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Immersion Mentoring

By Joe Sugarman
Sarah Hemminger is the CEO and co-founder of Thread, a nonprofit that offers to support underperforming high school students for 10 years.

How do you reduce the high school dropout rate, particularly for kids most at risk? For Sarah Hemminger, it’s all about fostering healthy relationships. Creating lasting connections with high school kids is the underlying principle of Thread, an organization that the Johns Hopkins alum co-founded in 2004 with her husband, Ryan Hemminger. Ryan had his own struggles in high school, and nearly dropped out before a group of teachers banded together to help him succeed.

Thread now works with students in the bottom 25 percent of their classes at three Baltimore City schools, pairing them with a “family” of up to five volunteers who commit to work with the students for 10 years, through high school and beyond. The volunteers help with everything from schoolwork and rides to assisting with difficult family situations. Since its start, Thread has teamed more than 900 volunteers with over 300 students, and the results have been nothing short of astonishing: 91 percent of the students have graduated from high school, and 90 percent have been accepted to college. It’s statistics like these that have helped Thread garner attention nationally, in such publications as The New York Times and Forbes magazine.

What is it about establishing relationships that is so important to helping kids succeed?

We’re defining the problem as one of isolation. All human beings need to matter and have a purpose, and a lot of that comes from relationships with other people. Oftentimes in our society we group people into those who fix things and those who need things to be fixed.

At Thread, we view the relationships we are developing as a transformative experience for everyone—not just the student. The key to building sustainable relationships that transcend lines of race, class, gender, and age is to define success as both the students’ growth and our own. We support and learn from each other by sharing our challenges and vulnerabilities equally.

How do you create relationships between volunteers—many of whom are Hopkins students—and high school students who often come from very different backgrounds?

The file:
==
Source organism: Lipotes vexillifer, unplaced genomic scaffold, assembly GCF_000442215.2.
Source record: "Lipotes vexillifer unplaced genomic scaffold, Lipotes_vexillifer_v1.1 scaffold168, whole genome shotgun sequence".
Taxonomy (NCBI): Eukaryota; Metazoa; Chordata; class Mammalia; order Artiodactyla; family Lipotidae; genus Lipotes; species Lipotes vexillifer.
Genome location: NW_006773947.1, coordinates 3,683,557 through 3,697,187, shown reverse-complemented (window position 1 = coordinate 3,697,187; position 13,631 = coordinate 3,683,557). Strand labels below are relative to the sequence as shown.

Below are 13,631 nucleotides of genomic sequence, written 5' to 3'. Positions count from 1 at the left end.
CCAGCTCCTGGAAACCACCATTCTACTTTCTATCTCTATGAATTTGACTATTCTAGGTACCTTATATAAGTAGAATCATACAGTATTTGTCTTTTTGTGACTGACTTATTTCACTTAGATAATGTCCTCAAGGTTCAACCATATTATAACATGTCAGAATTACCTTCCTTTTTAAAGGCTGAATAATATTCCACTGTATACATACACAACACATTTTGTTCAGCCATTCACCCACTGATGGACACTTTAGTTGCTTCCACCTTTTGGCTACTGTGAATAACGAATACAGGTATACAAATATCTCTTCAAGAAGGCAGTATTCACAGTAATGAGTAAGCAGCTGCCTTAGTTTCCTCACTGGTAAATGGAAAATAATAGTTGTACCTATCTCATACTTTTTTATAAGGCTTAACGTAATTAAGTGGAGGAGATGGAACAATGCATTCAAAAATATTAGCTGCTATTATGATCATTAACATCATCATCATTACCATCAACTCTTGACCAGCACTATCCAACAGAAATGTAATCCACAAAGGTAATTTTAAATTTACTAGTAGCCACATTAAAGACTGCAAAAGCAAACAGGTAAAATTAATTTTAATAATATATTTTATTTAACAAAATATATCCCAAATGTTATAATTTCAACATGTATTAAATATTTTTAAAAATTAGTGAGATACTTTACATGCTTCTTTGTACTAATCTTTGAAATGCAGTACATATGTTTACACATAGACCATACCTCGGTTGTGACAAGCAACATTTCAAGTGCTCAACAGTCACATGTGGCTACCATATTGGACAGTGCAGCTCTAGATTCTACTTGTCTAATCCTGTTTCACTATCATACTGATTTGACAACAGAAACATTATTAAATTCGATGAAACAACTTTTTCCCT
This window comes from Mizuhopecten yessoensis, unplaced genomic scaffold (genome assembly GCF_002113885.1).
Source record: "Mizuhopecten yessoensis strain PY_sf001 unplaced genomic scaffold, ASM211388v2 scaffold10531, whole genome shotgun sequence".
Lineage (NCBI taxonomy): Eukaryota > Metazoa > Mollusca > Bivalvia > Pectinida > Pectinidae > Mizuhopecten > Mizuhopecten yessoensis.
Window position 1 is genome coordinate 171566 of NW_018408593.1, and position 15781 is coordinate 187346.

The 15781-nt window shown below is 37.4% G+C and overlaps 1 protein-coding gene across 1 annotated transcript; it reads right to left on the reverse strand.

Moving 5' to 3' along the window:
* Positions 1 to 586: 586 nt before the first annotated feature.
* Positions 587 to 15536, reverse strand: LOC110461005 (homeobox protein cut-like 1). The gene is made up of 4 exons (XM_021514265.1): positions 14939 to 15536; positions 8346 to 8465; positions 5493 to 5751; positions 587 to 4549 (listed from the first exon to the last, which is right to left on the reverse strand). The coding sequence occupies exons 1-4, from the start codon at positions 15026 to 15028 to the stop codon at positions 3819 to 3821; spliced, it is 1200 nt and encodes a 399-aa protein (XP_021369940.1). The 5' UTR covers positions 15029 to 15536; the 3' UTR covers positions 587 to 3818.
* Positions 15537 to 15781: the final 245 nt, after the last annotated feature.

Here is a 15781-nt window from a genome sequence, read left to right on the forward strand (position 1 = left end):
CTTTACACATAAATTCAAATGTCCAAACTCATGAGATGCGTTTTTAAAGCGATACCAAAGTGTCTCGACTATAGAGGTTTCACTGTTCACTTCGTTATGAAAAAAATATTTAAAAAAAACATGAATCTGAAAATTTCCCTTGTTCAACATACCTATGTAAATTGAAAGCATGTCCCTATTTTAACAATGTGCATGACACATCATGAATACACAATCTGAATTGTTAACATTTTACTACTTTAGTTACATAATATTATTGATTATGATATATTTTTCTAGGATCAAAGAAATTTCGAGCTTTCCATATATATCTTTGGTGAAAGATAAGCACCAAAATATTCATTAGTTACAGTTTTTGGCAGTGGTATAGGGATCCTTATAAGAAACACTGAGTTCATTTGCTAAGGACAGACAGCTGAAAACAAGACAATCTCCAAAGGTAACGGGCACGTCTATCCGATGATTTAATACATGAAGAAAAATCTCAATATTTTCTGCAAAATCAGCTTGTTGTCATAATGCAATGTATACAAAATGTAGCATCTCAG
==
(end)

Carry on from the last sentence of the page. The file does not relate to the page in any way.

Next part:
It’s all about equity in the relationship—and we establish that right away. When we interview a student, it’s not really an interview; it’s a conversation. For every question we ask them, they get to ask us a question. So if we ask, “Have you ever used illegal drugs?” the student will answer and ask right back at you: “Well, have you?” That changes the dynamic so we’re all on equal footing right from the start.

What’s happening to these kids that they need help from organizations like Thread?

The common factor is that they’re distracted by something outside of school, whether it’s something at home or something going on in their lives outside of the classroom. It was like that with my husband, whose father was in and out of jail and his mother was dealing and using drugs. It’s hard to focus on school when something like that is going on in your life.  He eventually graduated from the U.S. Naval Academy because of the support of others.

In the spring of 2015, Freddie Gray died while in police custody in Baltimore. How did his death, and the subsequent civil unrest in the city, affect your students and the organization?

The biggest thing is that our students felt really frustrated. When we asked what was driving that, they said, “The water bottles.” What they meant was that people came in, dropped off water bottles, and left. In the absence of trying to form real relationships, they brought water. That began a yearlong arc of events, a series of dinners, mostly at people’s homes. The first one was last April, and we had 100 dinners at 100 different locations all across the city. The host of each dinner provided a meal and led a conversation to explore how we can thread together to strengthen our city.  The goal is to create spaces where people can meet each other across lines of race, class, and ZIP code, and connect. For real change to occur, we have to think about how we can bring our city together in a permanent way, not just when a crisis hits.

What are your plans for the future? Can you see bringing Thread to other cities?

We think that going deep in Baltimore is how we can have the most profound impact. Ultimately, we would like to reach the most academically underperforming 5 percent of every freshman high school class across Baltimore City Public Schools. That means bringing in 300 new students each year, with an eventual goal of 3,000 students and 7,000 volunteers, plus another 10,000 collaborators [who act as resources for our students and volunteers by providing pro bono services or expertise], donors, staff, and the adult counterparts of all our Thread members, so 20,000 in all. That’s 5 percent of the adult population in Baltimore knitted together across lines of race and class. That’s a real impact.

Ultimately, what is it that helps these kids succeed?

It’s the shared life challenges between student and volunteer. The students see how the volunteers don’t give up. The volunteers share their own challenges and vulnerabilities. They see volunteers showing up, being responsible, being resilient in their own lives. They see them fall down and get back up, and  that’s inspiring.

Sarah Hemminger
Montse Bernal

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